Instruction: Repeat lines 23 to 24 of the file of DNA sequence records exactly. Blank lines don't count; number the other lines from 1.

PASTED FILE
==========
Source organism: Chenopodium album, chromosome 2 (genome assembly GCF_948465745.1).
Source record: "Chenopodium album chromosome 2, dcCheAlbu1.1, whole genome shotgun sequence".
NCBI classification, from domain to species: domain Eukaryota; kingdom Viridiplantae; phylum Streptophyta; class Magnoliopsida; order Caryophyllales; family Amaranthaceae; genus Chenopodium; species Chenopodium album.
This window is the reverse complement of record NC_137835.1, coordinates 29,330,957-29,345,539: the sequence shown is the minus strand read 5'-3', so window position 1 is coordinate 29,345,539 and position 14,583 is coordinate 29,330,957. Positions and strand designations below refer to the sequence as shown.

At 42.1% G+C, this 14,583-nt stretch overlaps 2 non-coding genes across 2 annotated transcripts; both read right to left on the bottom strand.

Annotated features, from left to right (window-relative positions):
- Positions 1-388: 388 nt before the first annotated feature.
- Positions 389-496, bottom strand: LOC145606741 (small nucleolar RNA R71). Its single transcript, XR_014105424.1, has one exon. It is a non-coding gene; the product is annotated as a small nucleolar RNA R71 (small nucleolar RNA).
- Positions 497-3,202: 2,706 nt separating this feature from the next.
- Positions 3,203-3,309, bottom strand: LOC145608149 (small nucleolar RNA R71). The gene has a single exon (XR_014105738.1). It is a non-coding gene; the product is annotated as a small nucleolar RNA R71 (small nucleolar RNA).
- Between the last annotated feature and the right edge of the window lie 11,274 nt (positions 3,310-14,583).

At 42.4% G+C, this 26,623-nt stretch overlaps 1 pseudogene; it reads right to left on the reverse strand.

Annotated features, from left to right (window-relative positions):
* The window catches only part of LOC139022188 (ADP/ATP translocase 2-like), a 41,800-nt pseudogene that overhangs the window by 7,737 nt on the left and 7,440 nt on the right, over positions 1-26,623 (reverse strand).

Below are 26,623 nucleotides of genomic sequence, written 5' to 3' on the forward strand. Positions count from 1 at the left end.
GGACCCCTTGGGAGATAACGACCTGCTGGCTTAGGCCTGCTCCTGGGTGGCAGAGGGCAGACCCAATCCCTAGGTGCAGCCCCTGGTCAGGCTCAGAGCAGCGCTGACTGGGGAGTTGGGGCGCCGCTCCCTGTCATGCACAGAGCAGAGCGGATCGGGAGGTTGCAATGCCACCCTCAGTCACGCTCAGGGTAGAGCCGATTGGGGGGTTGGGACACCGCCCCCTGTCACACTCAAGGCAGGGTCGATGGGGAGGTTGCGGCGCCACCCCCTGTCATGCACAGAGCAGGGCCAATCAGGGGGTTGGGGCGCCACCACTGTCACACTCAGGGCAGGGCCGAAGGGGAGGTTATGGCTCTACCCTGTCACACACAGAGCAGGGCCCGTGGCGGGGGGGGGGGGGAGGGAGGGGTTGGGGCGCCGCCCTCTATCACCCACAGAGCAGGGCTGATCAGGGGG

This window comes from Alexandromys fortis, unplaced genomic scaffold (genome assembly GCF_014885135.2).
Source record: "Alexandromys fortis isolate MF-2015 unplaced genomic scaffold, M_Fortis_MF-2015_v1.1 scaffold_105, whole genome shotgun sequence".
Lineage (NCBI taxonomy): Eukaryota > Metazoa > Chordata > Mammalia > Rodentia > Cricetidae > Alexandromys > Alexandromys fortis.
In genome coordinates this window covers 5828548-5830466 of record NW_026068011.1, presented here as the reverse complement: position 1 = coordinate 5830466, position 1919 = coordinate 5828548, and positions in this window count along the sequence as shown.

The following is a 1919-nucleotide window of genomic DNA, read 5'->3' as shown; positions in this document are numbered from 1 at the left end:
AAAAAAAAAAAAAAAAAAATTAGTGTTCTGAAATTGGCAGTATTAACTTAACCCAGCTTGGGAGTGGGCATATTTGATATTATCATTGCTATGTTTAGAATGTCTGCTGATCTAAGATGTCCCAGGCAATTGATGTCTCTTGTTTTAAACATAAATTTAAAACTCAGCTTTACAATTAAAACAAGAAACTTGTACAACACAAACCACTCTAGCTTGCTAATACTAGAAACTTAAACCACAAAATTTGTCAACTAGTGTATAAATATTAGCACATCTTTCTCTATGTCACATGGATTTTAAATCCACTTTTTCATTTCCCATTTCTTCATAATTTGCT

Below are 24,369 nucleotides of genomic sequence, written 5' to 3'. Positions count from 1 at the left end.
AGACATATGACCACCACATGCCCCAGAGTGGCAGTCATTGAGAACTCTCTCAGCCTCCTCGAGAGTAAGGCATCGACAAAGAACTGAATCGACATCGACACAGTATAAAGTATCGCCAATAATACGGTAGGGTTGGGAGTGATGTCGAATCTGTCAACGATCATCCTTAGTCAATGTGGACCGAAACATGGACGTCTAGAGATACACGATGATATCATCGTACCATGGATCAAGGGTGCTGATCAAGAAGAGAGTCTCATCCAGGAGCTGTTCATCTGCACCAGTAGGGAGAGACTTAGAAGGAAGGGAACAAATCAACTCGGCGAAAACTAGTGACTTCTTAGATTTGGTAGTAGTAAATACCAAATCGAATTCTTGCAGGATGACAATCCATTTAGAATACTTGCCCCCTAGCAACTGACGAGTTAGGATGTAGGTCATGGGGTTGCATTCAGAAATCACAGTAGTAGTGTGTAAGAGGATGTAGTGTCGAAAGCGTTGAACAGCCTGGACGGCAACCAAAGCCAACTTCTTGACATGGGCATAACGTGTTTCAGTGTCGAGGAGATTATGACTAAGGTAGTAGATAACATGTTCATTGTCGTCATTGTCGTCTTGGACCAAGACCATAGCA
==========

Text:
Below are 24,369 nucleotides of genomic sequence, written 5' to 3'. Positions count from 1 at the left end.
AGACATATGACCACCACATGCCCCAGAGTGGCAGTCATTGAGAACTCTCTCAGCCTCCTCGAGAGTAAGGCATCGACAAAGAACTGAATCGACATCGACACAGTATAAAGTATCGCCAATAATACGGTAGGGTTGGGAGTGATGTCGAATCTGTCAACGATCATCCTTAGTCAATGTGGACCGAAACATGGACGTCTAGAGATACACGATGATATCATCGTACCATGGATCAAGGGTGCTGATCAAGAAGAGAGTCTCATCCAGGAGCTGTTCATCTGCACCAGTAGGGAGAGACTTAGAAGGAAGGGAACAAATCAACTCGGCGAAAACTAGTGACTTCTTAGATTTGGTAGTAGTAAATACCAAATCGAATTCTTGCAGGATGACAATCCATTTAGAATACTTGCCCCCTAGCAACTGACGAGTTAGGATGTAGGTCATGGGGTTGCATTCAGAAATCACAGTAGTAGTGTGTAAGAGGATGTAGTGTCGAAAGCGTTGAACAGCCTGGACGGCAACCAAAGCCAACTTCTTGACATGGGCATAACGTGTTTCAGTGTCGAGGAGATTATGACTAAGGTAGTAGATAACATGTTCATTGTCGTCATTGTCGTCTTGGACCAAGACCATAGCA